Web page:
Designing materials and systems for decarbonizing chemicals and water industries
Storing cheap renewable electricity into chemical bonds (such as chemical energy storage) could be a transformative opportunity for long-duration energy storage that can address the intermittency of renewables and balance the mismatch between supply and demand at the grid.
The chemical industry primarily consumes fossil feedstock as an energy source, which has been the standard for more than a century. A paradigm shift is required to move towards a more sustainable route for chemical synthesis by electrifying and decarbonizing the modern chemical industry. As renewable electricity costs continue to decrease, there is a growing interest in fuels and chemical electrosynthesis.
This webinar focuses on developing systems, catalysts, and processes to use renewable electricity as an energetic driving force to produce high-value and high-energy molecules that can be utilized as either fuel, energy storers, and/or chemicals. Also discussed are future directions and strategies to manage the carbon, nitrogen, and water cycles, enabling a circular economy, mitigating waste, and promoting sustainability with positive social and environmental impacts through waste-water treatment and paving the way for nutrient recovery and recycling.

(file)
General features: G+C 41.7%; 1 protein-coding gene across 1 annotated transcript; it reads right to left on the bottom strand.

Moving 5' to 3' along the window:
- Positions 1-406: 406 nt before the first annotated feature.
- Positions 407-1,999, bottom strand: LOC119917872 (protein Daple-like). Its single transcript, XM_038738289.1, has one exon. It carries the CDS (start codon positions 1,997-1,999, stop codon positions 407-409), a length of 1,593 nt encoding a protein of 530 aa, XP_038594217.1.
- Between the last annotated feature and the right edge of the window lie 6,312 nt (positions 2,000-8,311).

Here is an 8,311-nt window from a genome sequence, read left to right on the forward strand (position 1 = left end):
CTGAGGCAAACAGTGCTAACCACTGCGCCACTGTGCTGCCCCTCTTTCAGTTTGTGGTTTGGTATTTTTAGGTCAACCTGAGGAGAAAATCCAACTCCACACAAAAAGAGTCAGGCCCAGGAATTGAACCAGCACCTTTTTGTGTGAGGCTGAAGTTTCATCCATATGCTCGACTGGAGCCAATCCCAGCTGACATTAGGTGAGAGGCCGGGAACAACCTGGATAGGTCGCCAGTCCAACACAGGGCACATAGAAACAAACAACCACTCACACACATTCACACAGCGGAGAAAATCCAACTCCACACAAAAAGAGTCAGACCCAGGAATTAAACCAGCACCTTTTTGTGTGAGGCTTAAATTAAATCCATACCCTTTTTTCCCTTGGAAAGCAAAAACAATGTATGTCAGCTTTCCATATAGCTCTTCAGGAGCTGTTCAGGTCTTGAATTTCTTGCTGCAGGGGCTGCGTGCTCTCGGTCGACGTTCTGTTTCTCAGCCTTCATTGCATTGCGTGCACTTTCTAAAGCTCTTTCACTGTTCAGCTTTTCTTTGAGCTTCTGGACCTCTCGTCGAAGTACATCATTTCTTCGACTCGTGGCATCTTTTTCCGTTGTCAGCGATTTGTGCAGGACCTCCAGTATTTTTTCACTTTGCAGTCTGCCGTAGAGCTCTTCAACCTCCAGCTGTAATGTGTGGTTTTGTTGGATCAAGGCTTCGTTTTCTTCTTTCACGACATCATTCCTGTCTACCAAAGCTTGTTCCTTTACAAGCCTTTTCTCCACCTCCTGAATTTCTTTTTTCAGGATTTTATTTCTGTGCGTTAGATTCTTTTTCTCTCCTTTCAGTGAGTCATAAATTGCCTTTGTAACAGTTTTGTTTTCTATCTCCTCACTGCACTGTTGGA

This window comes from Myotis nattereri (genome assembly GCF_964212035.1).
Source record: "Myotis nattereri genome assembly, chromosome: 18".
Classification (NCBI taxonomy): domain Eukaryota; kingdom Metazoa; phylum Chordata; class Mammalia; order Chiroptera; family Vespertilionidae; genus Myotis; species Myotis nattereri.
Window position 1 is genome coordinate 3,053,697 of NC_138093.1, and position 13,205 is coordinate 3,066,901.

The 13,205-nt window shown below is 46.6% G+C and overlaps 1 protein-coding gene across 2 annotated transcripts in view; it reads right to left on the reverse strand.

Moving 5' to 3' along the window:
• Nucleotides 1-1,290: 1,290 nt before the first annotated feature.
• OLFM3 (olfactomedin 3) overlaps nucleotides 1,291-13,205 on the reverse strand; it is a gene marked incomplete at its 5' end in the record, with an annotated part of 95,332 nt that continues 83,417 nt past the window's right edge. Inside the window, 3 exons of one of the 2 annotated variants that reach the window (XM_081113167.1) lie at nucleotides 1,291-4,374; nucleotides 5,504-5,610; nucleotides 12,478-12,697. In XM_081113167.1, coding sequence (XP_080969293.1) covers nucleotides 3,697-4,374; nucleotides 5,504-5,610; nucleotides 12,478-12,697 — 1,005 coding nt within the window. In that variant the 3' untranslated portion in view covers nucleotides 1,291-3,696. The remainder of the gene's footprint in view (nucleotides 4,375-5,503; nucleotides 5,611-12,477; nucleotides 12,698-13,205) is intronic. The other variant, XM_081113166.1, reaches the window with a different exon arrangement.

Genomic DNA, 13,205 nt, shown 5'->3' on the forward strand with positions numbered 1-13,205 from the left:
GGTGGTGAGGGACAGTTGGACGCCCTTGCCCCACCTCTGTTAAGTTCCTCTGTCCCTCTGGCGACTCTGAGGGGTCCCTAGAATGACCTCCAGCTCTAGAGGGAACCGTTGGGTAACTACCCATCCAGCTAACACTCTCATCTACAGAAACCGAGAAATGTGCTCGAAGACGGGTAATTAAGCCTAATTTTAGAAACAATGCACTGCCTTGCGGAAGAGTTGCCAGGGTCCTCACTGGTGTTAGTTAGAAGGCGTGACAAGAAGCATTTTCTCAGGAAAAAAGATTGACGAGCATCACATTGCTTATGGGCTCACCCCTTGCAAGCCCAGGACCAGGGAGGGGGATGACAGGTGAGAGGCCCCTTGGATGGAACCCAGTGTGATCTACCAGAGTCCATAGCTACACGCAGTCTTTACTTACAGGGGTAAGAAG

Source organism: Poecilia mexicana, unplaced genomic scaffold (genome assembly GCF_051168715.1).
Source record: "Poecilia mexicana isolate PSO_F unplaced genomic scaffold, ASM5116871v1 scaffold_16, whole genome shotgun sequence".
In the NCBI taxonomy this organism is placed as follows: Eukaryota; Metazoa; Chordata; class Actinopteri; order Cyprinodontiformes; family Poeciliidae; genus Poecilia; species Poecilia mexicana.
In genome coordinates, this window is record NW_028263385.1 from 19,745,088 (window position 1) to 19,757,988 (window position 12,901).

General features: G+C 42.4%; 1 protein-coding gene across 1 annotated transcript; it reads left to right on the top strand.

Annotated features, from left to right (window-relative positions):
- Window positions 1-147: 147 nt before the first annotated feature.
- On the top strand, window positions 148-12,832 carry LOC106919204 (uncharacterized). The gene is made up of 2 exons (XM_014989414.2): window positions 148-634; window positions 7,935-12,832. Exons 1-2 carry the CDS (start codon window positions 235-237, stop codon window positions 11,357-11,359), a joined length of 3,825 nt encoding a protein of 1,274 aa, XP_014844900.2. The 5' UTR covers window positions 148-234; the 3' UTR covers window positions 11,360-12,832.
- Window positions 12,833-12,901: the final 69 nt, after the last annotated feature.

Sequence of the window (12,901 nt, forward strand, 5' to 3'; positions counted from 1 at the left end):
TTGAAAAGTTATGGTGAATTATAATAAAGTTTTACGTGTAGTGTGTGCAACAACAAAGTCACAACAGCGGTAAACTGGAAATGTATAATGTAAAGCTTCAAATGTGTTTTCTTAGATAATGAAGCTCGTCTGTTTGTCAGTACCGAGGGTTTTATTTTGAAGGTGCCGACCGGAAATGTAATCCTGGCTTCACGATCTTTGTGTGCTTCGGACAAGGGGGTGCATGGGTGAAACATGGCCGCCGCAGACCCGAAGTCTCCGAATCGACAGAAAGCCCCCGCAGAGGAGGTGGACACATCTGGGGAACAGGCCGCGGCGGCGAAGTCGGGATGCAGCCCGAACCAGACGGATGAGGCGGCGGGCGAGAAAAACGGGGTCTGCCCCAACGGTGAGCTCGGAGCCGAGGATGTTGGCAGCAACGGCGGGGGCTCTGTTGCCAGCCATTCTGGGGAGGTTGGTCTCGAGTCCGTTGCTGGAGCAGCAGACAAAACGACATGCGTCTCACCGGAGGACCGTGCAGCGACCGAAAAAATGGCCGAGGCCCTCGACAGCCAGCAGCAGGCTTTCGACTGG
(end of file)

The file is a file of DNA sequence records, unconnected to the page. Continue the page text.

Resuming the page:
This research aims to develop next-generation sustainable industrial systems and processes that can aid in the transition to a net-zero-emission energy system and in meeting our world’s growing clean energy and water demands.
An interactive Q&A session follows the presentation.
Reza Nazemi is assistant professor in the Department of Mechanical Engineering and the School of Advanced Materials Discovery at Colorado State University (CSU). His group at CSU focuses on designing and developing systems and materials for clean-energy generation and waste-water treatment. In addition, his group leverages advanced spectroscopic and microscopic techniques to gain a mechanistic understanding of photoelectrochemical reactions for sustainable fuel and fertilizer production.
Dr Nazemi earned his PhD from the Woodruff School of Mechanical Engineering at the Georgia Institute of Technology (Georgia Tech) in 2020 followed by a postdoctoral fellowship there in the School of Chemistry and Biochemistry (2020–2021). From 2021–2022, he was a postdoctoral associate in the Department of Chemical and Environmental Engineering at Yale University. Reza’s notable recognition includes the 2022 ECS Colin Garfield Fink Fellowship, 2021 American Chemical Society Physical Chemistry Division Young Investigator Award, and 2018 Amazon Catalyst at ECS award. In 2020, he was the Georgia Tech Technology Innovation: Generating Economic Results Class of 2020 Fellow, and received the Georgia Research Alliance Award and Georgia Tech-Oak Ridge National Lab Seed Grant Award.
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